"So you thought I had given you the slip, eh? Didn't think I'd show up here and do my part? Well, I don't blame you; I suppose I've acted like a damned idiot, but so long as it turns out O.K. there's no harm done. The wolf won't gnaw very much of a hole in your door, I reckon. This letter introduces my secretary, Mr. Oliver Harrison. He came to me last June, out in Butte, with the prospectus of a claim he had staked out up in the mountains. What he wanted was backing and he had such a good show to win out that I went into cahoots with him. He's got a mine up there that is dead sure to yield millions. Seems as though he has to give you half of the yield, though. Says you grub-staked him. Good fellow, this Harrison. Needed a secretary and man of affairs, so took him into my office. You can see that he did not take me up into the mountains to murder me, as the papers say this morning. Damned rot. Nobody's business but my own if I concluded to come east without telling everybody in Butte about it.
"I am here and so is the money. Got in last night. Harrison came from Chicago a day ahead of me. I went to office of G. & R. at eight this morning. Found them in a hell of a stew. Thought I'd skipped out or been murdered. Money all gone, everything gone to smash. That's what they thought. Don't blame 'em much. You see it was this way: I concluded to follow out the terms of the will and deliver the goods in person. I got together all of Jim Sedgwick's stuff and did a lot of other fool things, I suppose, and hiked off to New York. You'll find about seven million dollars' worth of stuff to your credit when you endorse the certified checks down at Grant & Ripley's, my boy. It's all here and in the banks.
"It's a mighty decent sort of wedding gift, I reckon.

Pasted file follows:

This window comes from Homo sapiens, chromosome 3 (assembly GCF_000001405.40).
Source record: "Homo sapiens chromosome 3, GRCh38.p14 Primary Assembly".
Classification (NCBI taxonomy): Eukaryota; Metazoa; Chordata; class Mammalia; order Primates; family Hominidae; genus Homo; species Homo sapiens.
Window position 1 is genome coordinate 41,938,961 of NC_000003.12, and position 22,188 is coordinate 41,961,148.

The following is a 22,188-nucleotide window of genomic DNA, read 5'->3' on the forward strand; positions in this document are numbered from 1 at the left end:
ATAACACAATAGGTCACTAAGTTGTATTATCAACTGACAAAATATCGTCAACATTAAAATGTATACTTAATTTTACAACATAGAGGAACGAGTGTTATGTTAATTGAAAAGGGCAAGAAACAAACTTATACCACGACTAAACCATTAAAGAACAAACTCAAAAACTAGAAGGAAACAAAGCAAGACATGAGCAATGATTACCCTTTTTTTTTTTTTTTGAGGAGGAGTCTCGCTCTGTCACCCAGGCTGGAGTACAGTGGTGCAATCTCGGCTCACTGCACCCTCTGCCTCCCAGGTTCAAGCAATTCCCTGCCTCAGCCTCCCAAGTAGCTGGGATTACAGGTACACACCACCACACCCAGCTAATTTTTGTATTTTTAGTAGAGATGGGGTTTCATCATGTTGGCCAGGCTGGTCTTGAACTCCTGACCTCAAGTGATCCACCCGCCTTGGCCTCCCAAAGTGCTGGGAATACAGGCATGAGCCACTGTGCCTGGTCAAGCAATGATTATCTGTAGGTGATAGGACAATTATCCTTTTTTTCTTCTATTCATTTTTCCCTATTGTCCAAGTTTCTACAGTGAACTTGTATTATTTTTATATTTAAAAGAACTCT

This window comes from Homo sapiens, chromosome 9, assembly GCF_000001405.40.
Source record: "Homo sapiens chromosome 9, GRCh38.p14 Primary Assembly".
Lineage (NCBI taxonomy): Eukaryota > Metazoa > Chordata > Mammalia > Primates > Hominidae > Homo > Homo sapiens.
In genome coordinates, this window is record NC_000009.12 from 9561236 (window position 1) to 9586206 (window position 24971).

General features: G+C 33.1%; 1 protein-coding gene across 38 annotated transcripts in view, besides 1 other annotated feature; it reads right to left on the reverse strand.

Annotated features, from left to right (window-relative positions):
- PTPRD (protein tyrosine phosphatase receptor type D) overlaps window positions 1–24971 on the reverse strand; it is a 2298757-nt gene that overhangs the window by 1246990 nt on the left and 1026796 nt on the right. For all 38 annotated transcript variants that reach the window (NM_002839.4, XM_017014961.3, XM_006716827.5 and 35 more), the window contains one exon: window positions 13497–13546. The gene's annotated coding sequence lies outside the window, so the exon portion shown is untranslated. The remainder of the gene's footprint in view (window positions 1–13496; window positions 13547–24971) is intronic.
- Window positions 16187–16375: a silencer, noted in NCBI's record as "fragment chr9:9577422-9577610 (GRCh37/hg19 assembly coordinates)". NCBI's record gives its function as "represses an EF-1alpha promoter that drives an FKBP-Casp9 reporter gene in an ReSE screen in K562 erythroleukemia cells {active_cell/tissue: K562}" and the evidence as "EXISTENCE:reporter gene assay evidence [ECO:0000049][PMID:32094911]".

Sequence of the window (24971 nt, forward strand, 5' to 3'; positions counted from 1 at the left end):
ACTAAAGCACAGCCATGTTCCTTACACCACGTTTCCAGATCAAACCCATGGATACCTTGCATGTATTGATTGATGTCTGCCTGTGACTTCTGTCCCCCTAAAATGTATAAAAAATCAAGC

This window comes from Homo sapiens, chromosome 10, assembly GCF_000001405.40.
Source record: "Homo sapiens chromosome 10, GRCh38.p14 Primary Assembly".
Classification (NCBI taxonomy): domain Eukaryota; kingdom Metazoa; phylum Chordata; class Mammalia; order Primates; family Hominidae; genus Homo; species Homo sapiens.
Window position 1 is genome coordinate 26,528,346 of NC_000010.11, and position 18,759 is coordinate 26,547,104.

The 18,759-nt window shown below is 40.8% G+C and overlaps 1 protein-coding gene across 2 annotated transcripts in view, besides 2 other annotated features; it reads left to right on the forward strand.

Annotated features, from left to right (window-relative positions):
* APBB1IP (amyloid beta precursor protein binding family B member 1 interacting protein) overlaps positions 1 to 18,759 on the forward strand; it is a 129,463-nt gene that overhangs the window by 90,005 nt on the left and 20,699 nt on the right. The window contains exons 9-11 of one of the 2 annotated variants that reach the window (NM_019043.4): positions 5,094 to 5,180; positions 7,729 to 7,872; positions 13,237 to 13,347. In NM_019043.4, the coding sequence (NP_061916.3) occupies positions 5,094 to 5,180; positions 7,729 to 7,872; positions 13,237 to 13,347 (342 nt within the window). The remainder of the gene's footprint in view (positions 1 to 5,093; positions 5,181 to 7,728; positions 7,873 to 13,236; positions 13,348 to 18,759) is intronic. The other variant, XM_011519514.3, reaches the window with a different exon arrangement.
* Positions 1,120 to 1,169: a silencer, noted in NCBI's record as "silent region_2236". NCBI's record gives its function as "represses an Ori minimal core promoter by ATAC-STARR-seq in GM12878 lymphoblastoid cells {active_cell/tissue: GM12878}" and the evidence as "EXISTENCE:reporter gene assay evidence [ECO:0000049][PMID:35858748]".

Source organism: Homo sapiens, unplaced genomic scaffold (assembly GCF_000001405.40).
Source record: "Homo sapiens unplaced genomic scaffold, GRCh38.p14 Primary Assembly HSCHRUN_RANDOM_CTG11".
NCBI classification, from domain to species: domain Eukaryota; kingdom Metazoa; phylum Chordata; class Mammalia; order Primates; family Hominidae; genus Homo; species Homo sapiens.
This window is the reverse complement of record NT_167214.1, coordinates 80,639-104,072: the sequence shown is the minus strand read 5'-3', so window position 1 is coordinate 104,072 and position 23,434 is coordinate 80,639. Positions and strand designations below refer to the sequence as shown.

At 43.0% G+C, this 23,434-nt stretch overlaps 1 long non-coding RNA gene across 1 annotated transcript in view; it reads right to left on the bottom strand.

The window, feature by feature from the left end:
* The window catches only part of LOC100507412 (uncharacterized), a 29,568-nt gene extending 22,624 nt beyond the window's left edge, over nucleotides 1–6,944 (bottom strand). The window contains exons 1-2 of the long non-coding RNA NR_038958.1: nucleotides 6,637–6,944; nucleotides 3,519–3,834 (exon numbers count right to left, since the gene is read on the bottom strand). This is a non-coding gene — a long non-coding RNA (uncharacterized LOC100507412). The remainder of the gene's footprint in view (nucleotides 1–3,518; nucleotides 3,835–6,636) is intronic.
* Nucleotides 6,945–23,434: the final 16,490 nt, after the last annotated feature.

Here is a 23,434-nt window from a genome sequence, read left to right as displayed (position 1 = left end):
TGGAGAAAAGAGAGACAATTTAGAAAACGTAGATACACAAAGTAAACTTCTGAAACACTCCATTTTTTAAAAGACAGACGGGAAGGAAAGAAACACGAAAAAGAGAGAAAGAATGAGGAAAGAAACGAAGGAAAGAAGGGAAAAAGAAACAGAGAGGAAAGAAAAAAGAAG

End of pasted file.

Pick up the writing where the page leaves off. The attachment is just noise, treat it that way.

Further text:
"The lawyers told me all about you. Told me all about last night, and that you were going to be married this morning. By this time you're comparatively happy with the bride, I guess. I looked over your report and took a few peeps at the receipts. They're all right. I'm satisfied. The money is yours. Then I got to thinking that maybe you wouldn't care to come down at nine o'clock, especially as you are just recovering from the joy of being married, so I settled with the lawyers and they'll settle with you. If you have nothing in particular to do this afternoon about two o'clock, I'd suggest that you come to the hotel and we'll dispose of a few formalities that the law requires of us. And you can give me some lessons in spending money. I've got a little I'd like to miss some morning. As for your ability as a business man, I have this to say: Any man who can spend a million a year and have nothing to show for it, don't need a recommendation from anybody. He's in a class by himself and it's a business that no one else can give him a pointer about. The best test of your real capacity, my boy, is the way you listed your property for taxation. It's a true sign of business sagacity. That would have decided me in your favor if everything else had been against you.
"I'm sorry you've been worried about all this. You have gone through a good deal in a year and you have been roasted from Hades to breakfast by everybody. Now it's your turn to laugh. It will surprise them to read the "extras" to-day. I've done my duty to you in more ways than one. I've got myself interviewed by the newspapers and to-day they'll print the whole truth about Montgomery Brewster and his millions. They've got the Sedgwick will and my story and the old town will boil with excitement. I guess you'll be squared before the world, all right. You'd better stay indoors for awhile though, if you want to have a quiet honeymoon.
"I don't like New York. Never did. Am going back to Butte to-night. Out there we have real sky-scrapers and they are not built of brick. They are two or three miles high and they have gold in 'em. There is real grass in the lowlands and we have valleys that make Central Park look like a half an inch of nothing. Probably you and Mrs. Brewster were going to take a wedding trip, so why not go west with me in my car? We start at 7:45 P.M. and I won't bother you. Then you can take it anywhere you like.
"P.S. I forgot to say there is no such man as Golden. I bought your mines and ranches with my own money. You may buy them back at the same figures. I'd advise you to do it. They'll be worth twice as much in a year. I hope you'll forgive the whims of an old man who has liked you from the start. J."